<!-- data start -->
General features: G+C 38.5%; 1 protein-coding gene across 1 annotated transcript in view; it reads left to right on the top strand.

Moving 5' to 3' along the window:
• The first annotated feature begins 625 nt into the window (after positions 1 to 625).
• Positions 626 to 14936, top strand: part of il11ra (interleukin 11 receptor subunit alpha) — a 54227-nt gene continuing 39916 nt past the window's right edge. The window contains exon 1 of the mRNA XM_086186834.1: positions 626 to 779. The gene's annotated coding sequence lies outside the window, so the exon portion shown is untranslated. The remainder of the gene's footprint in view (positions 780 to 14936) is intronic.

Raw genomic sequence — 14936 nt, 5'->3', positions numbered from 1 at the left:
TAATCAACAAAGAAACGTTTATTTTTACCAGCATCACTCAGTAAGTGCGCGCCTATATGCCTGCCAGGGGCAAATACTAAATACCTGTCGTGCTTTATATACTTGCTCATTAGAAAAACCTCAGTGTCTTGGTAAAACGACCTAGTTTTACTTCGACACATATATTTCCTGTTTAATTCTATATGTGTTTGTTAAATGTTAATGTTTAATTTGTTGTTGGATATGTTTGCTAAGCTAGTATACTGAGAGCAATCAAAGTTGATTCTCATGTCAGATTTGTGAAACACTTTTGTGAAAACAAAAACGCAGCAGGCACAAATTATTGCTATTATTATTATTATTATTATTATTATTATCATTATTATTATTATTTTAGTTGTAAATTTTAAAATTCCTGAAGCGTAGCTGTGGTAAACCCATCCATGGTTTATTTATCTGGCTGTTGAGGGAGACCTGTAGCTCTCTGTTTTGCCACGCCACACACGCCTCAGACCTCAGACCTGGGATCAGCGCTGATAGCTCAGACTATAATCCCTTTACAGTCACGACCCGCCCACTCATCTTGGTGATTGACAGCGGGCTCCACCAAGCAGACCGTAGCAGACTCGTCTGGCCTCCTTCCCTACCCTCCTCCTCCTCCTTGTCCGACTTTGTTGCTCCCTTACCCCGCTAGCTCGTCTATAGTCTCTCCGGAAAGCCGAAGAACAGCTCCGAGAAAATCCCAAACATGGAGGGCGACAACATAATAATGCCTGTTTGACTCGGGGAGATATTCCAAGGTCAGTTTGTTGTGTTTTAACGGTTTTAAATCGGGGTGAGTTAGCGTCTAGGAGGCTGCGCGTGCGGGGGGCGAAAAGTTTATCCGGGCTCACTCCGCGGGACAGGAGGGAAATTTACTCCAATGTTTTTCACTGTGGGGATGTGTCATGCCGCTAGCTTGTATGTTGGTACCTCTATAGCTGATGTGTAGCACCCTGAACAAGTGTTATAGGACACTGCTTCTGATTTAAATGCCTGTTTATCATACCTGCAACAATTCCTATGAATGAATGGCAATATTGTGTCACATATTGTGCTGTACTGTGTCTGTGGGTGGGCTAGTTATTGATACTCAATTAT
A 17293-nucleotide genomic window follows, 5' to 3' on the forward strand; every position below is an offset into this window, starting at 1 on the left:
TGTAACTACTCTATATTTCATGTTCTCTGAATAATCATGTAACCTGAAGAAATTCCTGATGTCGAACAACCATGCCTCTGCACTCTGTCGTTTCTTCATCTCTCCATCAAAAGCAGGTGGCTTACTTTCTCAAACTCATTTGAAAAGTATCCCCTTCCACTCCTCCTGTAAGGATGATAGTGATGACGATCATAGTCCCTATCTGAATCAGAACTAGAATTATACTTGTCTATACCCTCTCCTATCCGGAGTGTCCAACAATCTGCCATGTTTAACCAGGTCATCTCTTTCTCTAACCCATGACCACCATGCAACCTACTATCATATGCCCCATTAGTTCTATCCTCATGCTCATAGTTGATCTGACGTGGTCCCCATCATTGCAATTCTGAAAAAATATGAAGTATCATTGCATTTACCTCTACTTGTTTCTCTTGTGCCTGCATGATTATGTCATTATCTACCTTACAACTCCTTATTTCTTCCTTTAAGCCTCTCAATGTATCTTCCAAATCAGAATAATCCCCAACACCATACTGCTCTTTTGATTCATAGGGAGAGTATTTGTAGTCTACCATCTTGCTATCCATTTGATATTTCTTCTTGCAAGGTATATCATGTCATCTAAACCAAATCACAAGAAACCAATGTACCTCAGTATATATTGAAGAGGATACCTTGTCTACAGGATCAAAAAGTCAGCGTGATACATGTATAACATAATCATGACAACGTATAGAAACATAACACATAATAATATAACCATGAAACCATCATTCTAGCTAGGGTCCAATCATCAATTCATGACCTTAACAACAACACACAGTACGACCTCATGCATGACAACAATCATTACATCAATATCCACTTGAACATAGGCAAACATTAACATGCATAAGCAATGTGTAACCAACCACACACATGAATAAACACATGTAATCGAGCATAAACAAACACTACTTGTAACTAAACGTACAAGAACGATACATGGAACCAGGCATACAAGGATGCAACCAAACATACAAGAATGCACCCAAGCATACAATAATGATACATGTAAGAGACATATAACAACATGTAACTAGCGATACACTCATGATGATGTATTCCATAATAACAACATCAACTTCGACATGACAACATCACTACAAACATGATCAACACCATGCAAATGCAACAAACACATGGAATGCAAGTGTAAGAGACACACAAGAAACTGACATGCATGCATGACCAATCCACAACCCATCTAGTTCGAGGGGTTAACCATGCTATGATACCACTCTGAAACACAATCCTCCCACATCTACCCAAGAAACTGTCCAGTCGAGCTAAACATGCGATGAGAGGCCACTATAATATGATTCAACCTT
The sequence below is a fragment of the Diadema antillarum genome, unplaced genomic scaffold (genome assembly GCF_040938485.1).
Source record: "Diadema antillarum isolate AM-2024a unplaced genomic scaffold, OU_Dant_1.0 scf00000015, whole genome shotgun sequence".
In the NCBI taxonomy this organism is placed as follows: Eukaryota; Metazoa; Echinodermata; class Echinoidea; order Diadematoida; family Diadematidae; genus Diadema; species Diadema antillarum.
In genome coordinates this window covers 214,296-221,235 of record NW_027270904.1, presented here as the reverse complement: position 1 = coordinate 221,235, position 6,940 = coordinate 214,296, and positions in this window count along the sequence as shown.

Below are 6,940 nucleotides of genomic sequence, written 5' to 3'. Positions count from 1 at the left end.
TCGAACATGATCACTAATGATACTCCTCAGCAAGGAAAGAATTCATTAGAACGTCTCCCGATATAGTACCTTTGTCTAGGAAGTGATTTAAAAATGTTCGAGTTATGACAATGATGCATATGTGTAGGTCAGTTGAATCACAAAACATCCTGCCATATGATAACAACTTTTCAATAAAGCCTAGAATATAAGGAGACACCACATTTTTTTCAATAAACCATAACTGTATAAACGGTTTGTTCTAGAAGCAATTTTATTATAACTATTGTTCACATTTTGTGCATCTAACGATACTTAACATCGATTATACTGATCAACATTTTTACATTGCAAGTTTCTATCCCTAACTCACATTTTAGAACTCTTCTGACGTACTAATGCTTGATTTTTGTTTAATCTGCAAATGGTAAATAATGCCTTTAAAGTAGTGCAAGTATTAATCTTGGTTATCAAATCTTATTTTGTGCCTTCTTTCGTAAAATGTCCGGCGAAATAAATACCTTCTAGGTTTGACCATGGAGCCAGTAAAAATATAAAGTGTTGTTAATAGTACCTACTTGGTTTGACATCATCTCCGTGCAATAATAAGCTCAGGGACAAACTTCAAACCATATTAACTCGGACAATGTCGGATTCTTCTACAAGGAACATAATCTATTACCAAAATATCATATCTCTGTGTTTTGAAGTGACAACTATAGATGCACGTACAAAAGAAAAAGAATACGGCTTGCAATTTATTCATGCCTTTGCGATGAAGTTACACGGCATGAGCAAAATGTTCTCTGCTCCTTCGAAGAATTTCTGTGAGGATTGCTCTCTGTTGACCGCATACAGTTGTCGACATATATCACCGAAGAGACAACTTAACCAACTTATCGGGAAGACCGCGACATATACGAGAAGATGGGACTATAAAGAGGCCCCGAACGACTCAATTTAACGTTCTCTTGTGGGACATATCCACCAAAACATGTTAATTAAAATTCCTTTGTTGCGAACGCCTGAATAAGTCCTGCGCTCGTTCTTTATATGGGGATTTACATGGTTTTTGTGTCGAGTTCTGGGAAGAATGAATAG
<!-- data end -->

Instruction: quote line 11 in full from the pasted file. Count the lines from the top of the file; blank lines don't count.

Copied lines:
In the NCBI taxonomy this organism is placed as follows: Eukaryota; Metazoa; Echinodermata; class Echinoidea; order Diadematoida; family Diadematidae; genus Diadema; species Diadema antillarum.